WATERLOO, Iowa --- Jackie Joyner-Kersee emphasized the importance of early childhood education Thursday during a program honoring Cedar Valley innovators in that field.
"We have to make it work, because our future starts with the preschoolers," said the Olympic gold medalist, who works with student mentoring and wellness programs in her hometown of East St. Louis, Ill.
While this was Joyner-Kersee's first visit to the Cedar Valley, her mother grew up in Waterloo. She still has many aunts, uncles and cousins in the community. Joyner-Kersee was 18 when her mother died, and she missed out on a number of family reunions in Waterloo because of her involvement in track and field during that era.
She is looking forward to returning not only to see family, but to get involved in the community.
"I would really like to come back and really have a strong impact," Joyner-Kersee said.
She spoke Thursday at the inaugural Innovation Awards program for the Iowa office of First Children's Finance, a Minneapolis-based nonprofit that develops partnerships to support the business of early child care and education.
"We know, especially with minority boys, teaching them to read and write at a young age is so profound," she told the audience at the Five Sullivan Brothers Convention Center.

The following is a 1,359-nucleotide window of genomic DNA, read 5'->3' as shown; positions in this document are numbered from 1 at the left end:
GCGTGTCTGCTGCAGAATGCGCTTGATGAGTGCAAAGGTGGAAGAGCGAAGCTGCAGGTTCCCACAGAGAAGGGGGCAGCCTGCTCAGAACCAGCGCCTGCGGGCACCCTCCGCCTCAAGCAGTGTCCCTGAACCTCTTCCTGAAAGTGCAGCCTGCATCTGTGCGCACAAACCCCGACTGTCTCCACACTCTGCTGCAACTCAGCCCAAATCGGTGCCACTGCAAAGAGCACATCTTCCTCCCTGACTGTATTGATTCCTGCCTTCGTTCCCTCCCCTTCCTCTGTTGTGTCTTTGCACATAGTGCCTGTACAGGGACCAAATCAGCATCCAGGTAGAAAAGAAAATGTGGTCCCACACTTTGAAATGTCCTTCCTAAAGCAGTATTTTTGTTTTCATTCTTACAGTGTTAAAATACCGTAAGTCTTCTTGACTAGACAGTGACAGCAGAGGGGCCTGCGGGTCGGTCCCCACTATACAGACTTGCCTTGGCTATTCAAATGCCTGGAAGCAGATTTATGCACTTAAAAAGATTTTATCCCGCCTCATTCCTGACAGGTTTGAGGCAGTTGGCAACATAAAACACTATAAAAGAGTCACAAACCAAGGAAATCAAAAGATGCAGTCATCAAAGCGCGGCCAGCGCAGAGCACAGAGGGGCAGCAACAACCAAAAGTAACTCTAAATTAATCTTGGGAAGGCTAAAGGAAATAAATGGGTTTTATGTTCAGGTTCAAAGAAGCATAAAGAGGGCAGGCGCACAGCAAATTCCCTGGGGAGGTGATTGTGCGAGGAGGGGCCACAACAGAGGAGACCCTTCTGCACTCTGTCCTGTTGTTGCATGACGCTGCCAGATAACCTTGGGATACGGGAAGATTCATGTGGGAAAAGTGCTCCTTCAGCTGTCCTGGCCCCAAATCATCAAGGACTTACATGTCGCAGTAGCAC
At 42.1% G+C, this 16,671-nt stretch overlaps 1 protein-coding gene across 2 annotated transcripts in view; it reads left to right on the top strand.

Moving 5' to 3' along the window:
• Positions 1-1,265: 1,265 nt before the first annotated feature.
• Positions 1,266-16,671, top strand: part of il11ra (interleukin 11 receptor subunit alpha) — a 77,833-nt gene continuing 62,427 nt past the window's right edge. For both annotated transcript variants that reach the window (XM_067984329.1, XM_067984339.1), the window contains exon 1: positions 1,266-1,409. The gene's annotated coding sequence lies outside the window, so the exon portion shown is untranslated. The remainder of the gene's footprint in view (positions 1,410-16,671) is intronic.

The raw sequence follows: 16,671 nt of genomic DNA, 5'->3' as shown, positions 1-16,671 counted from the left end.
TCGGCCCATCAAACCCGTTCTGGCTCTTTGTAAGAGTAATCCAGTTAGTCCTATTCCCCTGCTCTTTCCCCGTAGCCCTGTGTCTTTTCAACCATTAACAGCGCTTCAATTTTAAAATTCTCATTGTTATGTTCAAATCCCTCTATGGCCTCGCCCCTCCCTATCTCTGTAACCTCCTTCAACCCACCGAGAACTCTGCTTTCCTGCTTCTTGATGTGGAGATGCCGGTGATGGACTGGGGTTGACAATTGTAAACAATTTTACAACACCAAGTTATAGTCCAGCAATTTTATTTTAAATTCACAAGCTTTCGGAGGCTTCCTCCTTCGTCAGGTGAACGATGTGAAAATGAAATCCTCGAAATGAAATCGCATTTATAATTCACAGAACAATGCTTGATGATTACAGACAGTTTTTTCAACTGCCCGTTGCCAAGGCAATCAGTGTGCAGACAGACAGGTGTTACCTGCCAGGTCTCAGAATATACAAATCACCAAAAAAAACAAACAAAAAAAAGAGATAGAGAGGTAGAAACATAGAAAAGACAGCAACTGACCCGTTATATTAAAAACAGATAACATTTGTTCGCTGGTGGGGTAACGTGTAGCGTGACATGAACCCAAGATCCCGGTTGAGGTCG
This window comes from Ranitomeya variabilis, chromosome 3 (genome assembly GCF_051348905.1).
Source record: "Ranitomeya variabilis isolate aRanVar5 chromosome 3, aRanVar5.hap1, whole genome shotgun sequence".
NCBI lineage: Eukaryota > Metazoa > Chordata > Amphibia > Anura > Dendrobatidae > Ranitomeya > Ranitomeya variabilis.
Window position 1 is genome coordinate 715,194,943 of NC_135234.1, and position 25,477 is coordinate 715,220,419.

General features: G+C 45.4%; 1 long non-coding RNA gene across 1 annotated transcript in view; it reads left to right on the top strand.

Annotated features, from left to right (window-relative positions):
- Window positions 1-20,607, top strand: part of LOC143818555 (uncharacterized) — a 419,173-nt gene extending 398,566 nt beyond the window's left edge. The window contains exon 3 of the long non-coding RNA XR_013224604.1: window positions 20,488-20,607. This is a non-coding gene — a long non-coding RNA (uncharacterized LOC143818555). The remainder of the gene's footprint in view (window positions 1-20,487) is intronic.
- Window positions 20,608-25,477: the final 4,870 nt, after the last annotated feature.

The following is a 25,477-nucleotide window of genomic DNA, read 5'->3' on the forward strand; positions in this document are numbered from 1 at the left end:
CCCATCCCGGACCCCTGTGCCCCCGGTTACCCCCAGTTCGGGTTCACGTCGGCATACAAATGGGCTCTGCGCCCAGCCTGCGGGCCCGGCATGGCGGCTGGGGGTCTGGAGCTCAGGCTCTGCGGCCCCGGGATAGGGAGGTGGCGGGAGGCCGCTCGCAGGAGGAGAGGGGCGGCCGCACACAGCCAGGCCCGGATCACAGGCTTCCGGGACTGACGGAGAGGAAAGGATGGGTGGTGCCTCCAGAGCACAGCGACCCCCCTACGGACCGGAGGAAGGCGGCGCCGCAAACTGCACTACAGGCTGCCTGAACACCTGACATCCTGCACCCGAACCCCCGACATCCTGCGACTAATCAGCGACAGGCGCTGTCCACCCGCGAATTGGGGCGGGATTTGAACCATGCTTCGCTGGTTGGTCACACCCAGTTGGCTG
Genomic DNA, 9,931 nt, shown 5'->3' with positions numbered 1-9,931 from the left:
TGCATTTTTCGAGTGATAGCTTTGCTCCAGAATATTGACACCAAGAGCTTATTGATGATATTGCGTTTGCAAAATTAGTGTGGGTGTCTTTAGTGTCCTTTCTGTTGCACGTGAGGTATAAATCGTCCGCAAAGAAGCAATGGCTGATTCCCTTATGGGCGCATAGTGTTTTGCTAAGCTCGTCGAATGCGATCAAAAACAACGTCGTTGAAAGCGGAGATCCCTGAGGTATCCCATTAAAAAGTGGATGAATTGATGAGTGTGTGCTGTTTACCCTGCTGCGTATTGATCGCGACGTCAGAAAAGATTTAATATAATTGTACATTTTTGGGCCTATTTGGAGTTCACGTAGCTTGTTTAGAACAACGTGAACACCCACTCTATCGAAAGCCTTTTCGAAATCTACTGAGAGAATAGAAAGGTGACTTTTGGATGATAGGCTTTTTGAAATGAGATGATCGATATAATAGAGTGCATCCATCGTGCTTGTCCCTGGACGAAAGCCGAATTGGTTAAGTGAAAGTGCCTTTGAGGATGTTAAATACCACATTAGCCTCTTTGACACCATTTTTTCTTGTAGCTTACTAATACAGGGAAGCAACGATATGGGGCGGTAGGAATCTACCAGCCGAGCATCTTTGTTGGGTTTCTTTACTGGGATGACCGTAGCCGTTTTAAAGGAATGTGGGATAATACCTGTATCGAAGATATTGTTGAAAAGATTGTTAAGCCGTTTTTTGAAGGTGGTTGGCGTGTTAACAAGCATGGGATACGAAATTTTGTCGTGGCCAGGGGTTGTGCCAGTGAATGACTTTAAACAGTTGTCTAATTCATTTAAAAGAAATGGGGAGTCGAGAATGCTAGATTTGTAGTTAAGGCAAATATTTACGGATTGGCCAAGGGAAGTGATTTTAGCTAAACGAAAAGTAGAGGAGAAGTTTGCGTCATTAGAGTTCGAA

Joyner-Kersee said she excelled in life "because someone cared" about her as a child, noting that included "people outside of my family." Between the 1984 and 1996 Olympics, she won three gold, one silver and two bronze medals.
Cedar Falls residents Linda Jacoby, director of the Cedar Valley Preschool and Child Care Center, and Betty Zan, associate professor and director of the Regents' Center for Early Developmental Education at the University of Northern Iowa, were award recipients. Each received $500 from the organization. Semifinalists included Alexie Feuerhelm of Kaleidoscope Kids Childcare Center in West Union; Mary Beth Wood of Trinity Episcopal Preschool and Childcare in Waterloo; Luann Scallon of Waverly Child Care and Preschool; and Beth James of Waverly Kids' Club.
Heidi Schlueter, First Children's Finance Iowa director, said Zan won for her center's collection of video recordings from across Iowa demonstrating quality early education techniques in practice. The recordings can be accessed via a searchable Internet database to be used in professional development for teachers and care providers. Schlueter said Jacoby won for her "day-to-day innovative approach" to finding resources that keep her nonprofit center operating through grants, collaboration, donations and volunteers.
"I want to state up front that I don't really deserve this award," said Zan. "I'm accepting it as a figurehead." She went on to explain how she and her staff began gathering the videos almost four years ago.
Jacoby said the flood of 2008 damaged her center's grounds and caused it to close for a week about the same time she became director. Enrollment dropped by more than a quarter and left the nonprofit $25,000 in debt. She brought community members together for brainstorming sessions to help solve the problem and turned to First Children's Finance as a "lifeline" to get back on solid footing.
Such a role is key to how First Children's Finance works with early care and education centers, which can easily run into financial difficulties when they lose students.